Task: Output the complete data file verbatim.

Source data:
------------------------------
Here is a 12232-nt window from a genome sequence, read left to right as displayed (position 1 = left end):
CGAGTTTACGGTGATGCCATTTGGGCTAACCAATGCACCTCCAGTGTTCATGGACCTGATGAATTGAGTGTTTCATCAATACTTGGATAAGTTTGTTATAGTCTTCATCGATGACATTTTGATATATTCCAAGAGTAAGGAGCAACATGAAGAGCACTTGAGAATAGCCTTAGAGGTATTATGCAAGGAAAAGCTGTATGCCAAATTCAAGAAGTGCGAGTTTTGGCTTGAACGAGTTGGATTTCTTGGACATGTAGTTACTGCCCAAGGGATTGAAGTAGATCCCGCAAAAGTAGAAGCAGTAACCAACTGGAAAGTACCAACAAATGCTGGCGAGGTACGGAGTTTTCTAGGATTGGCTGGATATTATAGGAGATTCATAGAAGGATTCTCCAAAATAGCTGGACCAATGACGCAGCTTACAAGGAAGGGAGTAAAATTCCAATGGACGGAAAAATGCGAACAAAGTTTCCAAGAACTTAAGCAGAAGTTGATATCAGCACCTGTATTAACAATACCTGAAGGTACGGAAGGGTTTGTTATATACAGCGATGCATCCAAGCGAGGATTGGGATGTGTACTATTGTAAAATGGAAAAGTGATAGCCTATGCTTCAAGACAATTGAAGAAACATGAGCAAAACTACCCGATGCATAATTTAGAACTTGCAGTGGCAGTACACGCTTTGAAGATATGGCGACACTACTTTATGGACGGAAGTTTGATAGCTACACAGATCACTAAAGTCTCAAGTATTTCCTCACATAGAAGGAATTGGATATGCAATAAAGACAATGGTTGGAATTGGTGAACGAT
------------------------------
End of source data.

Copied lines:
Here is a 12232-nt window from a genome sequence, read left to right as displayed (position 1 = left end):
CGAGTTTACGGTGATGCCATTTGGGCTAACCAATGCACCTCCAGTGTTCATGGACCTGATGAATTGAGTGTTTCATCAATACTTGGATAAGTTTGTTATAGTCTTCATCGATGACATTTTGATATATTCCAAGAGTAAGGAGCAACATGAAGAGCACTTGAGAATAGCCTTAGAGGTATTATGCAAGGAAAAGCTGTATGCCAAATTCAAGAAGTGCGAGTTTTGGCTTGAACGAGTTGGATTTCTTGGACATGTAGTTACTGCCCAAGGGATTGAAGTAGATCCCGCAAAAGTAGAAGCAGTAACCAACTGGAAAGTACCAACAAATGCTGGCGAGGTACGGAGTTTTCTAGGATTGGCTGGATATTATAGGAGATTCATAGAAGGATTCTCCAAAATAGCTGGACCAATGACGCAGCTTACAAGGAAGGGAGTAAAATTCCAATGGACGGAAAAATGCGAACAAAGTTTCCAAGAACTTAAGCAGAAGTTGATATCAGCACCTGTATTAACAATACCTGAAGGTACGGAAGGGTTTGTTATATACAGCGATGCATCCAAGCGAGGATTGGGATGTGTACTATTGTAAAATGGAAAAGTGATAGCCTATGCTTCAAGACAATTGAAGAAACATGAGCAAAACTACCCGATGCATAATTTAGAACTTGCAGTGGCAGTACACGCTTTGAAGATATGGCGACACTACTTTATGGACGGAAGTTTGATAGCTACACAGATCACTAAAGTCTCAAGTATTTCCTCACATAGAAGGAATTGGATATGCAATAAAGACAATGGTTGGAATTGGTGAACGAT